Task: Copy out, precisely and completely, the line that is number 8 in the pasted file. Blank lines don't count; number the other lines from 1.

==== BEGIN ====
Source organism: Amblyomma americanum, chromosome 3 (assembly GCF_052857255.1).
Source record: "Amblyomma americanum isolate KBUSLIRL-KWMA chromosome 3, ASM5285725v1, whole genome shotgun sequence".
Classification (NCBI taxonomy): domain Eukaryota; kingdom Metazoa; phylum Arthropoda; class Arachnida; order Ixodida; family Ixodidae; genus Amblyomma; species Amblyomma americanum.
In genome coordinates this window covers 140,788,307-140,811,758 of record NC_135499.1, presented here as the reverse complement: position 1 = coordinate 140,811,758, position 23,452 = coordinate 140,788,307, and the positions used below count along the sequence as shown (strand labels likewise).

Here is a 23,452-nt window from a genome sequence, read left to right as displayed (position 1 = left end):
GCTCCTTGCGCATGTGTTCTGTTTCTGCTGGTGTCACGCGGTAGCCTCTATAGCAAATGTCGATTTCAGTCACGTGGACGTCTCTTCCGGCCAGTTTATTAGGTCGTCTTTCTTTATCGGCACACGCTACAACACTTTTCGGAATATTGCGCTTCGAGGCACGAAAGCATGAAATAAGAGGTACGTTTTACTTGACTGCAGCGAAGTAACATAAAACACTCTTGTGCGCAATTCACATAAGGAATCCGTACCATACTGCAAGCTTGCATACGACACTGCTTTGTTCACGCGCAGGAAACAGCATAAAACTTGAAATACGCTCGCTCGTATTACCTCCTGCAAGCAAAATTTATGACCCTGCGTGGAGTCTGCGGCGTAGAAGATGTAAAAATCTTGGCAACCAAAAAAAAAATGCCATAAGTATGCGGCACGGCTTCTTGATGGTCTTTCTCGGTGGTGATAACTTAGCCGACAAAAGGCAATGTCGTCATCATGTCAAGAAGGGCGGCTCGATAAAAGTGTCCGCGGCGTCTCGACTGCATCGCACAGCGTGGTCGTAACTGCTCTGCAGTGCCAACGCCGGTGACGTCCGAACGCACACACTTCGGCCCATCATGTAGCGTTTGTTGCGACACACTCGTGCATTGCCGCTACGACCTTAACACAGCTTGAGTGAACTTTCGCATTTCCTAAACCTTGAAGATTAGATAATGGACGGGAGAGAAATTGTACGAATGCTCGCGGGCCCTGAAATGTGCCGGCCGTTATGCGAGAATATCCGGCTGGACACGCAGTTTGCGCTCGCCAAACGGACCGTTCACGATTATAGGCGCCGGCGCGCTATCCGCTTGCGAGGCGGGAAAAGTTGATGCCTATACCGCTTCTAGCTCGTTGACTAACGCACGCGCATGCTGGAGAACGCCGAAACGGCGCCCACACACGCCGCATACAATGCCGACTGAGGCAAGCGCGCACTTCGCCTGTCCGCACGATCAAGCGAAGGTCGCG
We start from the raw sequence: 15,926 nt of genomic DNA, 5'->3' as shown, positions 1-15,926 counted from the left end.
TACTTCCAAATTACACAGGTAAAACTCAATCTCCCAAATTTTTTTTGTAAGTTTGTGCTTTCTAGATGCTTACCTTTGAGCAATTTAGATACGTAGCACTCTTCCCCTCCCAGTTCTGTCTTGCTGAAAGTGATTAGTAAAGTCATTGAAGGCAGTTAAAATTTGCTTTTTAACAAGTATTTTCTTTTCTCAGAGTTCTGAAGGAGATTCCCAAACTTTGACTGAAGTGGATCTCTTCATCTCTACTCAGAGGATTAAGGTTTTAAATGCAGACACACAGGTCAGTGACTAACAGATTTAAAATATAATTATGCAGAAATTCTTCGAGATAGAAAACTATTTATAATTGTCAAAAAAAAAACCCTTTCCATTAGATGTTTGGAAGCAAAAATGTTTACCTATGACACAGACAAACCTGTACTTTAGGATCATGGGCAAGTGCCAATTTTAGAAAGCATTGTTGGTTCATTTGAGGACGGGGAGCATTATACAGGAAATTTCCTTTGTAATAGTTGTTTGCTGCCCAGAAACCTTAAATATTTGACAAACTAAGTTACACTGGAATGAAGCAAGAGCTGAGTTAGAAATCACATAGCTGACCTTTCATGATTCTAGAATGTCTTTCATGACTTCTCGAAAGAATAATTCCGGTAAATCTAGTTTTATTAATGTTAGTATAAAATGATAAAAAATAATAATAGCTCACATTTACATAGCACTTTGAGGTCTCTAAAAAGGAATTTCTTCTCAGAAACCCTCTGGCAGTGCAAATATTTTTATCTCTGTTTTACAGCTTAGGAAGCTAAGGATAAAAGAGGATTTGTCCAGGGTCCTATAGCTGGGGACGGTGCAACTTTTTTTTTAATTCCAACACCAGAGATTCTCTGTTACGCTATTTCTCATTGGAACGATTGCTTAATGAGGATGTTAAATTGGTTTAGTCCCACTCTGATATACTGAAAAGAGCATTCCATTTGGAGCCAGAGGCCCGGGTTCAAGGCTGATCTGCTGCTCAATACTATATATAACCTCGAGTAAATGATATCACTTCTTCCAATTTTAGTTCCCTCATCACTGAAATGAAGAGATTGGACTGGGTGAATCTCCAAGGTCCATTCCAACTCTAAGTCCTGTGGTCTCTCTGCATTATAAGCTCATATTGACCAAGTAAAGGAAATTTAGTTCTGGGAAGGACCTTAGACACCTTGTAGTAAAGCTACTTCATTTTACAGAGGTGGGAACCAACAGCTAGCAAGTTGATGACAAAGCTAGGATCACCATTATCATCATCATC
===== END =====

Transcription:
TACTTCCAAATTACACAGGTAAAACTCAATCTCCCAAATTTTTTTTGTAAGTTTGTGCTTTCTAGATGCTTACCTTTGAGCAATTTAGATACGTAGCACTCTTCCCCTCCCAGTTCTGTCTTGCTGAAAGTGATTAGTAAAGTCATTGAAGGCAGTTAAAATTTGCTTTTTAACAAGTATTTTCTTTTCTCAGAGTTCTGAAGGAGATTCCCAAACTTTGACTGAAGTGGATCTCTTCATCTCTACTCAGAGGATTAAGGTTTTAAATGCAGACACACAGGTCAGTGACTAACAGATTTAAAATATAATTATGCAGAAATTCTTCGAGATAGAAAACTATTTATAATTGTCAAAAAAAAAACCCTTTCCATTAGATGTTTGGAAGCAAAAATGTTTACCTATGACACAGACAAACCTGTACTTTAGGATCATGGGCAAGTGCCAATTTTAGAAAGCATTGTTGGTTCATTTGAGGACGGGGAGCATTATACAGGAAATTTCCTTTGTAATAGTTGTTTGCTGCCCAGAAACCTTAAATATTTGACAAACTAAGTTACACTGGAATGAAGCAAGAGCTGAGTTAGAAATCACATAGCTGACCTTTCATGATTCTAGAATGTCTTTCATGACTTCTCGAAAGAATAATTCCGGTAAATCTAGTTTTATTAATGTTAGTATAAAATGATAAAAAATAATAATAGCTCACATTTACATAGCACTTTGAGGTCTCTAAAAAGGAATTTCTTCTCAGAAACCCTCTGGCAGTGCAAATATTTTTATCTCTGTTTTACAGCTTAGGAAGCTAAGGATAAAAGAGGATTTGTCCAGGGTCCTATAGCTGGGGACGGTGCAACTTTTTTTTTAATTCCAACACCAGAGATTCTCTGTTACGCTATTTCTCATTGGAACGATTGCTTAATGAGGATGTTAAATTGGTTTAGTCCCACTCTGATATACTGAAAAGAGCATTCCATTTGGAGCCAGAGGCCCGGGTTCAAGGCTGATCTGCTGCTCAATACTATATATAACCTCGAGTAAATGATATCACTTCTTCCAATTTTAGTTCCCTCATCACTGAAATGAAGAGATTGGACTGGGTGAATCTCCAAGGTCCATTCCAACTCTAAGTCCTGTGGTCTCTCTGCATTATAAGCTCATATTGACCAAGTAAAGGAAATTTAGTTCTGGGAAGGACCTTAGACACCTTGTAGTAAAGCTACTTCATTTTACAGAGGTGGGAACCAACAGCTAGCAAGTTGATGACAAAGCTAGGATCACCATTATCATCATCATC